17Arroz caldo is a Filipino rice and chicken porridge or gruel, heavily infused with ginger, and garnished with toasted garlic, scallions, and black pepper, usually served with calamansi37, soy sauce, or patis (fish sauce) as condiments, as well as hard-boiled egg. Most versions also add kasubha (safflower) which turns this dish to turn almost yellowish. The information was obtained from the Wikipedia page “Arroz caldo”.38
18Kapeng barako is a very strong coffee with a fragrance reminiscent of aniseed, grown in the provinces of Batangas and Cavite. It is also called Batangas coffee or Barako coffee. The information was obtained from the Wikipedia page “Kapeng barako”.39
19“Simbang Gabi,” accessed December 12, 2018, https://en.m.wikipedia.org/wiki/Simbang_Gabi.
20“Epiphany,” accessed December 12, 2018, https://en.m.wikipedia.org/wiki/Epiphany.
21“Black Nazareme,” accessed December 12, 2018, https://en.m.wikipedia.org/wiki/Black_Nazarene.
22“Philippine Independent Church,” accessed December 12, 2018, https://en.m.wikipedia.org/wiki/Philippine_Independent_Church.
23“Novena,” accessed December 12, 2018, https://en.m.wikipedia.org/wiki/Novena.
24“Pope Sixtus V,” accessed December 12, 2018, https://en.m.wikipedia.org/wiki/Pope_Sixtus_V.
25“Parol,” accessed December 12, 2018, https://en.m.wikipedia.org/wiki/Parol.
26A salted duck egg is a preserved food product made by soaking duck eggs in brine or packing the eggs in damp, salted charcoal. In the Philippines, the eggs are traditionally dyed red to differentiate it with fresh duck eggs. It is used as a topping for bibingka9, or mixed with chopped, fresh tomatoes and scallions, onions and fish sauce, as a side salad for fried fish.
27“Pandesal,” accessed December 12, 2018, https://en.m.wikipedia.org/wiki/Pandesal.
28Muscovado is a partially refined sugar with a strong molasses content and flavor. It is considered a healthy alternative to refined sugar due to higher levels of minerals (calcium, iron, magnesium, phosphorus and potassium). It is used in various food and confectionery, like puto bumbong11 in the Philippines.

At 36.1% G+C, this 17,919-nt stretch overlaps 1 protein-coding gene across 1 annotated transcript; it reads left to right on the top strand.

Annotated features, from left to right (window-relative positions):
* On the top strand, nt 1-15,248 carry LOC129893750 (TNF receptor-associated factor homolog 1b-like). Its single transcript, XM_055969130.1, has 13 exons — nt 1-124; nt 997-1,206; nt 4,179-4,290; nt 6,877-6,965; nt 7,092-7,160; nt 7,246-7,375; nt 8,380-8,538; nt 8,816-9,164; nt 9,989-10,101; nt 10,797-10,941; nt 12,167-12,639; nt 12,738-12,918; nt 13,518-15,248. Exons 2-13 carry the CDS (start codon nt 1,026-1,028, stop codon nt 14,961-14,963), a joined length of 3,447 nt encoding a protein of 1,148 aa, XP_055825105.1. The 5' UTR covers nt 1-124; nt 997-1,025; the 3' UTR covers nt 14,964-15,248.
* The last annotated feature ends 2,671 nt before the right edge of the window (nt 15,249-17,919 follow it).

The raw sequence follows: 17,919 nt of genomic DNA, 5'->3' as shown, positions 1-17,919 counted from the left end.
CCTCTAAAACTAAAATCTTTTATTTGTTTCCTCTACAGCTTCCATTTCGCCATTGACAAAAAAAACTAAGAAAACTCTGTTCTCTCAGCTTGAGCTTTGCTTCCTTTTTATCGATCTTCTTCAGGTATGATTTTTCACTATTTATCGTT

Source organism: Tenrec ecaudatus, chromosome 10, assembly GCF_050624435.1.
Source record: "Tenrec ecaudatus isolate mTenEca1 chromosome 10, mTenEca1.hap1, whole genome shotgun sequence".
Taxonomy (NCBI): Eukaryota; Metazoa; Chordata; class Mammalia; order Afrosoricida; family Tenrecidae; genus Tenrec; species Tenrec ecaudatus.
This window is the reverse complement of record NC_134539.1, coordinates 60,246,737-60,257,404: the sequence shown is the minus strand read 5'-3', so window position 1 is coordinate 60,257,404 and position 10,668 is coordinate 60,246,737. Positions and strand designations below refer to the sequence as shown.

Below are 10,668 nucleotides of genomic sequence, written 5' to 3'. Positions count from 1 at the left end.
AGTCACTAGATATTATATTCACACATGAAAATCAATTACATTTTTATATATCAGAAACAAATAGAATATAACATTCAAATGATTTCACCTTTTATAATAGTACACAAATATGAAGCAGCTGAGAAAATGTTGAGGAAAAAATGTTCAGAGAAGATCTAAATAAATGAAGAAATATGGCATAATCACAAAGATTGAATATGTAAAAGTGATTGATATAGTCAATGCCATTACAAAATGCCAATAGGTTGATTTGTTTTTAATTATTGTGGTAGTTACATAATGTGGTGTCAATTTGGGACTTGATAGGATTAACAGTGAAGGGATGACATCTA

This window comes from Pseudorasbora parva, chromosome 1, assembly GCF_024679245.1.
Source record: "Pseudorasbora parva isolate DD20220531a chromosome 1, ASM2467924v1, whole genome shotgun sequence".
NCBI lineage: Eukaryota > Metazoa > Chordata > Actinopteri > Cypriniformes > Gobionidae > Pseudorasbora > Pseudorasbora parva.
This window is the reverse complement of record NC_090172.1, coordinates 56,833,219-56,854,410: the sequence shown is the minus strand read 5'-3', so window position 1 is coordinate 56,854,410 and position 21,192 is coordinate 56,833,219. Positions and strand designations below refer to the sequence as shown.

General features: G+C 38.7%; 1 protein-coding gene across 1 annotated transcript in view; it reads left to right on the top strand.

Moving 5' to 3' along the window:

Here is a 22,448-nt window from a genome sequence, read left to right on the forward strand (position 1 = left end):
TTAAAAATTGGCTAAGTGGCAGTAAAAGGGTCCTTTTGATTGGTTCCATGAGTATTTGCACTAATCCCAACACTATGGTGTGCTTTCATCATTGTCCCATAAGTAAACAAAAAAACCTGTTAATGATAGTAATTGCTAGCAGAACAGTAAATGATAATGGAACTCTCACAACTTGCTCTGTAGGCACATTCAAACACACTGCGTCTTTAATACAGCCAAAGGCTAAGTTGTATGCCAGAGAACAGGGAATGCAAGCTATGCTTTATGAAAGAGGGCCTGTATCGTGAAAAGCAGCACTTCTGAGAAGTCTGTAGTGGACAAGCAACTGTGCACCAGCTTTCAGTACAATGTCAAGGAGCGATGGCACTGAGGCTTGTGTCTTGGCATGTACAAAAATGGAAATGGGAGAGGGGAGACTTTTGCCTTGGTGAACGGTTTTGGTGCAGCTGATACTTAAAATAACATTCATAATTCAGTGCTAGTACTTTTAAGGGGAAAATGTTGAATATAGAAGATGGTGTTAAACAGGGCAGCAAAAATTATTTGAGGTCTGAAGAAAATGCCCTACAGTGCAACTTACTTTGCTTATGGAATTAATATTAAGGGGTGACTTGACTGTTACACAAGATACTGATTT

29A tsokolatera is the Filipino term for chocolatera, a Spanish/Latin-American type of high-necked metal pot shaped like a pitcher used for the traditional preparation of tsokolate12, used in combination with a molinillo30 baton to froth the chocolate. The information was obtained from the Wikipedia page “Chocolatera”.40
30A molinillo is a traditional turned wood whisk used in Latin America, as well as the Philippines, where it is called batidol or batirol. It is used primarily for the preparation of hot beverages like tsokolate12, held between the palms and rotated by rubbing the palms together, creating a frothy drink. The information was obtained from the Wikipedia page “Molinillo (whisk)”.41
31“Tsokolate,”accessed December 12, 2018, https://en.m.wikipedia.org/wiki/Tsokolate.
32Merienda is a light and simple meal in the Philippines, southern Europe and Hispanic America. In the Philippines, it is taken for brunch or mid-afternoon (called merienda cena), often consisting of a beverage (coffee, hot chocolate, juices, spirits) and a sweet/savory bread/pastry, desserts/sweets or kakanin, street food, noodle dishes, or other Filipino snacks. The information was obtained from the Wikipedia page “Merienda”.42
33Dinuguan is a Filipino savory stew usually made of pork offal (typically ears, heart, intestines, kidneys, lungs and snout) and/or meat simmered in a rich, spicy dark gravy of pig blood, garlic, chili and vinegar, according to the Wikipedia page “Dinuguan”.43
34Pancit is the Filipino term for noodles, introduced by the Chinese, and adopted into the local cuisine, with many regional variations. The noodles are stir-fried, often with sliced meat, shrimps and assorted/chopped vegetables.
35Latik, in the Visayan region, is a syrupy caramelized coconut cream used as a dessert sauce, derived by reducing coconut milk and sugar, used to sweeten kakanins14 like suman16, according to the Wikipedia page “Latik”.44
36“Suman (food),”accessed December 12, 2018, https://en.m.wikipedia.org/wiki/Suman.
37Calamansi is a small (about 30-mm in diameter), tangy-sour citrus fruit with a thin, green skin (which turns yellow-orange when ripe), with a yellow/orange pulp. The juice is used in various food and beverages as a major/minor ingredient, seasoning or dipping ingredient.
38“Arroz caldo,” accessed December 12, 2018, https://en.m.wikipedia.org/wiki/Arroz_caldo.
39“Kapeng barako,” accessed December 12, 2018, https://en.m.wikipedia.org/wiki/Kapeng_barako.
40“Chocolatera,” accessed December 12, 2018, https://en.m.wikipedia.org/wiki/Chocolatera.
41“Molinillo (whisk),” accessed December 12, 2018, https://en.m.wikipedia.org/wiki/Molinillo.
42“Merienda,” accessed December 12, 2018, https://en.m.wikipedia.org/wiki/Merienda.
43“Dinuguan,” accessed December 12, 2018, https://en.m.wikipedia.org/wiki/Dinuguan.
44“Latik,” accessed December 12, 2018, https://en.m.wikipedia.org/wiki/Latik.